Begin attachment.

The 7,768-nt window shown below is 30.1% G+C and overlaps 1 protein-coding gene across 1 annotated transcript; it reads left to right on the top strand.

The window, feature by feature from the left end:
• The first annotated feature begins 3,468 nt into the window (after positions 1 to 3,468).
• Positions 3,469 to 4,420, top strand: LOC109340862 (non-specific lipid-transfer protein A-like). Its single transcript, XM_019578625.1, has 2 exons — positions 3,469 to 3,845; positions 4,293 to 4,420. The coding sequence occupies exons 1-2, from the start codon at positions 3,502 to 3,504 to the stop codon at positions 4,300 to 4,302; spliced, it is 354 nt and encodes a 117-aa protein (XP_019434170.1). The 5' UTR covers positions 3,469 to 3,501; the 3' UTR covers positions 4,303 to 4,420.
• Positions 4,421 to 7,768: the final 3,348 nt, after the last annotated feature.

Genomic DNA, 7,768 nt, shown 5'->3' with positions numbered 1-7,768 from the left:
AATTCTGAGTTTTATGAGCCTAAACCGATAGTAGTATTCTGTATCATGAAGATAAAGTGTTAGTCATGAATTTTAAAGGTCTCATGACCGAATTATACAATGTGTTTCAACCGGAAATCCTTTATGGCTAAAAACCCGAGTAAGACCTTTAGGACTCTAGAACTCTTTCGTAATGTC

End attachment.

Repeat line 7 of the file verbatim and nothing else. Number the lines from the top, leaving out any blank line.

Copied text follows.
AATTCTGAGTTTTATGAGCCTAAACCGATAGTAGTATTCTGTATCATGAAGATAAAGTGTTAGTCATGAATTTTAAAGGTCTCATGACCGAATTATACAATGTGTTTCAACCGGAAATCCTTTATGGCTAAAAACCCGAGTAAGACCTTTAGGACTCTAGAACTCTTTCGTAATGTC